Research Projects

Composite Material Integration for High-density Embedded Passives

This is a feasibility study to determine novel processing capability of capacitor formation using high permittivity tape in composite structure of low permittivity LTCC tapes.

Contact PersonVasudivan Sunappan()
SolutionProcessing of LTCC composite materials with mixed dielectric properties required modified fabrication processes. A combination of the controlled printing process and the split-step lamination produced excellent planarity which rendered the substrate suitable for post firing processes such as flip chip or other components assembly. The substrate warpage is minimised when the high permittivity layer is sandwiched between an equal number of low permittivity LTCC tape layers and further reduced when more mass, either in terms of layers or in terms of surface area, is added.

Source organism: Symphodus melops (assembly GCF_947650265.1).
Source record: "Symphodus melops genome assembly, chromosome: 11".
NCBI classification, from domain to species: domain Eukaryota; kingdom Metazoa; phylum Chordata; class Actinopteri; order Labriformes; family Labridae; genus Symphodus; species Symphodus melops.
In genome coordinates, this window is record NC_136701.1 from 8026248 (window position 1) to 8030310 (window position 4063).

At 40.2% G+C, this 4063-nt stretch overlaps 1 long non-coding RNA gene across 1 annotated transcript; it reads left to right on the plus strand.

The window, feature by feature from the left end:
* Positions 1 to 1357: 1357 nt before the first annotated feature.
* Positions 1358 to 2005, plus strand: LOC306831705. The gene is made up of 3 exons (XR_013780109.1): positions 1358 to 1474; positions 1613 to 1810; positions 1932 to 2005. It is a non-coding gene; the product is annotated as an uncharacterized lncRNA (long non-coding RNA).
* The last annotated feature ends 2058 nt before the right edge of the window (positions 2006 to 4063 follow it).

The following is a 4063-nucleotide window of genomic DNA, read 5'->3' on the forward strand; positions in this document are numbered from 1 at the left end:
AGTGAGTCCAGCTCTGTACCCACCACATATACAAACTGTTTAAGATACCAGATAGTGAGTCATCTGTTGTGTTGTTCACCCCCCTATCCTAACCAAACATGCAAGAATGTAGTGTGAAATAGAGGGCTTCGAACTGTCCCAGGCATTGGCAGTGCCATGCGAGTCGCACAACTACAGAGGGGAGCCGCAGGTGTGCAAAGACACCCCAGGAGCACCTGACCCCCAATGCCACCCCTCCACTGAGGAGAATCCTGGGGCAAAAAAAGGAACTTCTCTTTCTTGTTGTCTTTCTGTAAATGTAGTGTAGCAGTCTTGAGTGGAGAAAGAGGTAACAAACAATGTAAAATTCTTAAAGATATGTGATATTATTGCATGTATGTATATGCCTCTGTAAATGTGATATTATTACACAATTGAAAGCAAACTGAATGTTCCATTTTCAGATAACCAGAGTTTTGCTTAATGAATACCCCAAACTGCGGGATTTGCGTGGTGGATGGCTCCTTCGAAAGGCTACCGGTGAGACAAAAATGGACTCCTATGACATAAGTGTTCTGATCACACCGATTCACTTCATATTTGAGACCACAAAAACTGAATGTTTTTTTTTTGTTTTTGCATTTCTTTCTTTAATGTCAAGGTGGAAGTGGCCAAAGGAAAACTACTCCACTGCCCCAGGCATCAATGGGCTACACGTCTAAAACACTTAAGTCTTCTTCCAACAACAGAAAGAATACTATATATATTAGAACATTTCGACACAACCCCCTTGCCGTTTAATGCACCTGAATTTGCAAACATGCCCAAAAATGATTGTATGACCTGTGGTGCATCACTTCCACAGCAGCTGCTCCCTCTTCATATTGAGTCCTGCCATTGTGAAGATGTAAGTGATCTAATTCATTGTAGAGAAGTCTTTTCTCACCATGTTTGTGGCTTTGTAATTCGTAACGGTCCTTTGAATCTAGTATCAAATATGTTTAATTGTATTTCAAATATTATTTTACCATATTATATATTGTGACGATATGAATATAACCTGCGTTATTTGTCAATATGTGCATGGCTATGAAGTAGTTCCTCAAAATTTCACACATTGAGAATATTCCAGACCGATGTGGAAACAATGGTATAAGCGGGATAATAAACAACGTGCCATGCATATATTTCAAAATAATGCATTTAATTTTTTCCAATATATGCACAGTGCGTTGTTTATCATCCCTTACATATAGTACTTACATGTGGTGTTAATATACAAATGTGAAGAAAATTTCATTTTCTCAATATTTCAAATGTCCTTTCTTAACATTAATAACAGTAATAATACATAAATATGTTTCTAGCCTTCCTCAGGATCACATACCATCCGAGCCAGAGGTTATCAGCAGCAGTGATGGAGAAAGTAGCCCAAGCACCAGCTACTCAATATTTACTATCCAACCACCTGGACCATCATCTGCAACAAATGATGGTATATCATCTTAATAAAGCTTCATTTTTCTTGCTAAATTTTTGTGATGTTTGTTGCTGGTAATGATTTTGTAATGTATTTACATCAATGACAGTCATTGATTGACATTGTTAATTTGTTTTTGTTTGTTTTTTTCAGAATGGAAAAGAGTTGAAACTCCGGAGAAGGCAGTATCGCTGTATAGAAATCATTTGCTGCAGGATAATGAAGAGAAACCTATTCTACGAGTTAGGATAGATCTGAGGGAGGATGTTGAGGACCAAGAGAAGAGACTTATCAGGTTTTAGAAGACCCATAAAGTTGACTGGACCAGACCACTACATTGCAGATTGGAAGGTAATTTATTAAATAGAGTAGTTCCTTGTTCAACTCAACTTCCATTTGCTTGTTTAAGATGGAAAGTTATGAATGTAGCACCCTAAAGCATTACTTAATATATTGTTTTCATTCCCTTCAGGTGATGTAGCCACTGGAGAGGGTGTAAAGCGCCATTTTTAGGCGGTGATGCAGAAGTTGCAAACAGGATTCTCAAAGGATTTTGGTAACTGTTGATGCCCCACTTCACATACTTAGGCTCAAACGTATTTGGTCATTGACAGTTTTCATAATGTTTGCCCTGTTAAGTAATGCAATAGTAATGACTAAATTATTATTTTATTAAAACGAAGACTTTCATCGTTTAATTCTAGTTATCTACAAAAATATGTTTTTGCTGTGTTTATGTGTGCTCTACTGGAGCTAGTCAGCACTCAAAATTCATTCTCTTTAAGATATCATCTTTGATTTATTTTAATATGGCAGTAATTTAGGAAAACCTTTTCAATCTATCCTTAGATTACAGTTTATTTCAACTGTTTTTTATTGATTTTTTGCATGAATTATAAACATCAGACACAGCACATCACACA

Low temperature co-fired ceramic (LTCC) substrate technology offers an excellent platform for multi-functional integration. The co-sintering processes developed to achieve heterogeneous integration of low permittivity dielectric materials and high permittivity dielectric materials will provide the key platform technology to realise multi-functional integration and mixed-signal functions in Radio Frequency (RF) applications.

Problems Addressed

Manufacturing challenges in co-sintering of composite dielectric materials in multi-layer configuration are studied and analysed. Conventional LTCC tapes and inks shrink by about 15% and 25% after firing in x-y plane and z-axis respectively. The composite structure of high permittivity tapes in low permittivity LTCC tapes constrain the fired shrinkage to about 3% in x-y plane and 48% in z-axis. The composite structure results in significant via protrusion of the vertical interconnects due to non-uniform shrinkage of via-fill inks and dielectric tapes. The Coefficient of Thermal Expansion (CTE) mismatch of low and high permittivity tapes results in substrate warpage.